Living Better Longer

This document sets out the government’s vision for putting prevention at the heart of the nation’s health.

The document sets out the government’s vision for:

  • stopping health problems from arising in the first place
  • supporting people to manage their health problems when they do arise

The goal is to improve healthy life expectancy by at least 5 extra years, by 2035, and to close the gap between the richest and poorest.

collection of case studies has been published, showing examples of good practice in preventing health problems from happening.

Published 5 November 2018

NHS Continuing healthcare briefing

NHS continuing healthcare is a package of care arranged and funded solely by the NHS to meet physical and/or mental health needs that have arisen because of disability, accident or illness. Eligibility decisions for NHS continuing healthcare rest on whether someone’s need for care is primarily due to health needs. For example, people who are eligible may have complex medical conditions that require highly specialised nursing support.

As services provided by the NHS are free, whereas those arranged by local authority social services are means tested, the outcome of any decision as to who has responsibility for providing care can have significant financial consequences for the individual concerned. A separate Library briefing paper, Financing care home charges(SN01911), is designed to help answer constituents’ queries about the local authority means-test for care home charges.

Following concerns about the local criteria used for making decisions about eligibility for NHS continuing healthcare, and challenges to the legality of individual eligibility decisions in the courts, in 2007 the Department of Health issued a National Framework for NHS Continuing Healthcare. This Framework was intended to improve the consistency of approach taken by local NHS bodies by providing a common framework for decision making and the resolution of disputes. The latest version of this Framework was published in March 2018 and will be in operation from 1 October 2018.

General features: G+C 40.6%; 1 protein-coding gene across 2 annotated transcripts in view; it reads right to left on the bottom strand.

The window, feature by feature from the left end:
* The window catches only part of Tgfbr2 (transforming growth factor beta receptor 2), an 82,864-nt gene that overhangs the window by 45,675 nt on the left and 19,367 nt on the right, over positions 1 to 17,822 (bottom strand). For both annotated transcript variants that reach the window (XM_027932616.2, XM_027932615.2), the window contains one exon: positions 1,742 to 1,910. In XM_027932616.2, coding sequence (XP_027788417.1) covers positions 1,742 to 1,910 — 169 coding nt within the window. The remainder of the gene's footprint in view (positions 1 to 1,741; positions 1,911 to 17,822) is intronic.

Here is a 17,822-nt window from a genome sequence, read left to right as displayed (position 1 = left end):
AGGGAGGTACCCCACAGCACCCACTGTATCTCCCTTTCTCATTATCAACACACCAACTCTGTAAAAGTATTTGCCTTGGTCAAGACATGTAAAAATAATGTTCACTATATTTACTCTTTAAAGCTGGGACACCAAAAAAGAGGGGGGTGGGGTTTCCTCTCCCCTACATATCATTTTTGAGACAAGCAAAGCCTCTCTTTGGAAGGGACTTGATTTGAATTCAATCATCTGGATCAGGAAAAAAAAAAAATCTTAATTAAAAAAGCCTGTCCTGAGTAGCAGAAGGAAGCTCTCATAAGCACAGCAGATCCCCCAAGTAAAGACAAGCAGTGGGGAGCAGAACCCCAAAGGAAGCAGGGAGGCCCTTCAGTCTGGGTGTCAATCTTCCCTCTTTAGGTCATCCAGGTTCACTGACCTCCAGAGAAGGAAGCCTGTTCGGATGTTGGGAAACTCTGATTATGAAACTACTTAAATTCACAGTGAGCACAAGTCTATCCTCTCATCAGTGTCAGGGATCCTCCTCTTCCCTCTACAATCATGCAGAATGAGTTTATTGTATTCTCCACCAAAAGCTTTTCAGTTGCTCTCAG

This briefing paper provides a summary of the key areas within the National Framework and other important Department of Health and Social Care documents. Links to these documents, and briefings from other organisations, can be found at the end of this note. The official guidance should be consulted for a fuller account of the rules and duties that apply to NHS bodies responsible for determining eligibility for NHS continuing healthcare.

Clinical Commissioning Groups are responsible for commissioning NHS continuing healthcare in England, although NHS England also has commissioning responsibilities for some specified groups of people (for example, prisoners and military personnel).

NHS continuing healthcare in England was recently the subject of a report authored by the National Audit Office, published in July 2017, as well as an inquiry undertaken by the Public Accounts Committee, which reported in January 2018.  Both these reports were critical in particular of the difficulties experienced by individuals in accessing NHS continuing healthcare.  In its response, published in March 2018, the Government accepted many of these criticisms and set out further work to improve the accessibility and efficacy of the current system and its processes.  This briefing paper details the findings and recommendations of these reports, as well as the Government’s response to them.

A separate Library briefing paper, Background to the National Framework for NHS Continuing Healthcare (SN04643) provides an account of the preceding guidance and case law.

Commons Briefing papers SN06128

Authors: Tom Powell; Andrew Mackley

Topic: Health services